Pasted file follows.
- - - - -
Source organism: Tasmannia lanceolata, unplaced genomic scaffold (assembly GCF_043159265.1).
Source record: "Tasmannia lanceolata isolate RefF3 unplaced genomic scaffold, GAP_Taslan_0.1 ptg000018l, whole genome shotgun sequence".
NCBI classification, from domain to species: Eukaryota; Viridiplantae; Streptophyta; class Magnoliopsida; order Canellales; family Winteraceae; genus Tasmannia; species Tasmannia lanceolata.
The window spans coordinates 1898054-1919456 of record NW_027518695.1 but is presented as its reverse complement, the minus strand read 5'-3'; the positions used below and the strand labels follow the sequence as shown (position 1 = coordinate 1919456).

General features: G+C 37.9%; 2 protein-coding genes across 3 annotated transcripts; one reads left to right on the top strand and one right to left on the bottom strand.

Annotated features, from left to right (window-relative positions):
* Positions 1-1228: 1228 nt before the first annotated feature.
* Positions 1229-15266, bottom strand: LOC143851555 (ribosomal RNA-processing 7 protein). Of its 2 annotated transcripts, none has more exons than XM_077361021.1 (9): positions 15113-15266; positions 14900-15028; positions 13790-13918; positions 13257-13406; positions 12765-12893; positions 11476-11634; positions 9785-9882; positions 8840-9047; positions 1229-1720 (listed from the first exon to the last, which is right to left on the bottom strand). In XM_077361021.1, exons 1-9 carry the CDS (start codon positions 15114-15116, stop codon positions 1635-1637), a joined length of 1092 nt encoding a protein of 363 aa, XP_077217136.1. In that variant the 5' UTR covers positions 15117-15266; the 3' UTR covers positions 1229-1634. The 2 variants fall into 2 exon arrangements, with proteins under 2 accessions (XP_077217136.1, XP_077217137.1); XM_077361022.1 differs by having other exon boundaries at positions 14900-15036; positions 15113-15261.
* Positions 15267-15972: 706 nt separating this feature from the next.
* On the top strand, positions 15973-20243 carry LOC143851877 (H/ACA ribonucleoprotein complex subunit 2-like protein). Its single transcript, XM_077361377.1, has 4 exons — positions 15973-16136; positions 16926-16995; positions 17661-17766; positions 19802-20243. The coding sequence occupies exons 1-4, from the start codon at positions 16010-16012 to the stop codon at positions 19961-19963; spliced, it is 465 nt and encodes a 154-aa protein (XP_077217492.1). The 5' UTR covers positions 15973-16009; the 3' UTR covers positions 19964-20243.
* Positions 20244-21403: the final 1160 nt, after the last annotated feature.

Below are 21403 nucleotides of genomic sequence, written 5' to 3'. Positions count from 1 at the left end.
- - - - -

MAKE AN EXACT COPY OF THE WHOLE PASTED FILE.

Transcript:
Source organism: Tasmannia lanceolata, unplaced genomic scaffold (assembly GCF_043159265.1).
Source record: "Tasmannia lanceolata isolate RefF3 unplaced genomic scaffold, GAP_Taslan_0.1 ptg000018l, whole genome shotgun sequence".
NCBI classification, from domain to species: Eukaryota; Viridiplantae; Streptophyta; class Magnoliopsida; order Canellales; family Winteraceae; genus Tasmannia; species Tasmannia lanceolata.
The window spans coordinates 1898054-1919456 of record NW_027518695.1 but is presented as its reverse complement, the minus strand read 5'-3'; the positions used below and the strand labels follow the sequence as shown (position 1 = coordinate 1919456).

General features: G+C 37.9%; 2 protein-coding genes across 3 annotated transcripts; one reads left to right on the top strand and one right to left on the bottom strand.

Annotated features, from left to right (window-relative positions):
* Positions 1-1228: 1228 nt before the first annotated feature.
* Positions 1229-15266, bottom strand: LOC143851555 (ribosomal RNA-processing 7 protein). Of its 2 annotated transcripts, none has more exons than XM_077361021.1 (9): positions 15113-15266; positions 14900-15028; positions 13790-13918; positions 13257-13406; positions 12765-12893; positions 11476-11634; positions 9785-9882; positions 8840-9047; positions 1229-1720 (listed from the first exon to the last, which is right to left on the bottom strand). In XM_077361021.1, exons 1-9 carry the CDS (start codon positions 15114-15116, stop codon positions 1635-1637), a joined length of 1092 nt encoding a protein of 363 aa, XP_077217136.1. In that variant the 5' UTR covers positions 15117-15266; the 3' UTR covers positions 1229-1634. The 2 variants fall into 2 exon arrangements, with proteins under 2 accessions (XP_077217136.1, XP_077217137.1); XM_077361022.1 differs by having other exon boundaries at positions 14900-15036; positions 15113-15261.
* Positions 15267-15972: 706 nt separating this feature from the next.
* On the top strand, positions 15973-20243 carry LOC143851877 (H/ACA ribonucleoprotein complex subunit 2-like protein). Its single transcript, XM_077361377.1, has 4 exons — positions 15973-16136; positions 16926-16995; positions 17661-17766; positions 19802-20243. The coding sequence occupies exons 1-4, from the start codon at positions 16010-16012 to the stop codon at positions 19961-19963; spliced, it is 465 nt and encodes a 154-aa protein (XP_077217492.1). The 5' UTR covers positions 15973-16009; the 3' UTR covers positions 19964-20243.
* Positions 20244-21403: the final 1160 nt, after the last annotated feature.

Below are 21403 nucleotides of genomic sequence, written 5' to 3'. Positions count from 1 at the left end.